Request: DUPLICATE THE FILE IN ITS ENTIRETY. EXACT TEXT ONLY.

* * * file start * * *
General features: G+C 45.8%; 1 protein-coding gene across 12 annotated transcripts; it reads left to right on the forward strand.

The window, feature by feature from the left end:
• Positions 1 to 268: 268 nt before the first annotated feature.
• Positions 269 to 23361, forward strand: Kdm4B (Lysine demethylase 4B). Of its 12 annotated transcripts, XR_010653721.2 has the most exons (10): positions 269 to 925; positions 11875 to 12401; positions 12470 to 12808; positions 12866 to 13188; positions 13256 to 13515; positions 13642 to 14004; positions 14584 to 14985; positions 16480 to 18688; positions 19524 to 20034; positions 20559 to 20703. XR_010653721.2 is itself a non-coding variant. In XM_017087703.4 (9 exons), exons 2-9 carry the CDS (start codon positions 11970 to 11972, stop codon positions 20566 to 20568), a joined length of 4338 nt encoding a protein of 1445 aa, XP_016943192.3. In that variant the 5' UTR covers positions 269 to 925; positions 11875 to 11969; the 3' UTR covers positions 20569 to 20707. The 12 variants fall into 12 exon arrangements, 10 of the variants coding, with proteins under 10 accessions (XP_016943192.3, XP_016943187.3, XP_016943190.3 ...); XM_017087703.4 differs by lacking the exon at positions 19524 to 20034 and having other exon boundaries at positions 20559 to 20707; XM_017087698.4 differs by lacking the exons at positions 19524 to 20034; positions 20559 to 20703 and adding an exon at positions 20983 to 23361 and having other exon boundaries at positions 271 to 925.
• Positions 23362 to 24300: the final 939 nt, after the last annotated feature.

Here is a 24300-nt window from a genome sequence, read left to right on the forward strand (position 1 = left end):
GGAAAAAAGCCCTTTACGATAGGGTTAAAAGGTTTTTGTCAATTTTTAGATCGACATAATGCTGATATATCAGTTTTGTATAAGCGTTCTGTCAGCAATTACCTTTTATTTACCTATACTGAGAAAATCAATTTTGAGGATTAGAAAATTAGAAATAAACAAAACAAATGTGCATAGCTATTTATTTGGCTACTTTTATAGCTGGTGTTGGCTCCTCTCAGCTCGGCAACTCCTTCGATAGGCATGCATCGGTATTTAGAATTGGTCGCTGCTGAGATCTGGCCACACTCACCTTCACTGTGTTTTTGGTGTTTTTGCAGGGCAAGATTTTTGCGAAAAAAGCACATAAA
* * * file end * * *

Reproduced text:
General features: G+C 45.8%; 1 protein-coding gene across 12 annotated transcripts; it reads left to right on the forward strand.

The window, feature by feature from the left end:
• Positions 1 to 268: 268 nt before the first annotated feature.
• Positions 269 to 23361, forward strand: Kdm4B (Lysine demethylase 4B). Of its 12 annotated transcripts, XR_010653721.2 has the most exons (10): positions 269 to 925; positions 11875 to 12401; positions 12470 to 12808; positions 12866 to 13188; positions 13256 to 13515; positions 13642 to 14004; positions 14584 to 14985; positions 16480 to 18688; positions 19524 to 20034; positions 20559 to 20703. XR_010653721.2 is itself a non-coding variant. In XM_017087703.4 (9 exons), exons 2-9 carry the CDS (start codon positions 11970 to 11972, stop codon positions 20566 to 20568), a joined length of 4338 nt encoding a protein of 1445 aa, XP_016943192.3. In that variant the 5' UTR covers positions 269 to 925; positions 11875 to 11969; the 3' UTR covers positions 20569 to 20707. The 12 variants fall into 12 exon arrangements, 10 of the variants coding, with proteins under 10 accessions (XP_016943192.3, XP_016943187.3, XP_016943190.3 ...); XM_017087703.4 differs by lacking the exon at positions 19524 to 20034 and having other exon boundaries at positions 20559 to 20707; XM_017087698.4 differs by lacking the exons at positions 19524 to 20034; positions 20559 to 20703 and adding an exon at positions 20983 to 23361 and having other exon boundaries at positions 271 to 925.
• Positions 23362 to 24300: the final 939 nt, after the last annotated feature.

Here is a 24300-nt window from a genome sequence, read left to right on the forward strand (position 1 = left end):
GGAAAAAAGCCCTTTACGATAGGGTTAAAAGGTTTTTGTCAATTTTTAGATCGACATAATGCTGATATATCAGTTTTGTATAAGCGTTCTGTCAGCAATTACCTTTTATTTACCTATACTGAGAAAATCAATTTTGAGGATTAGAAAATTAGAAATAAACAAAACAAATGTGCATAGCTATTTATTTGGCTACTTTTATAGCTGGTGTTGGCTCCTCTCAGCTCGGCAACTCCTTCGATAGGCATGCATCGGTATTTAGAATTGGTCGCTGCTGAGATCTGGCCACACTCACCTTCACTGTGTTTTTGGTGTTTTTGCAGGGCAAGATTTTTGCGAAAAAAGCACATAAA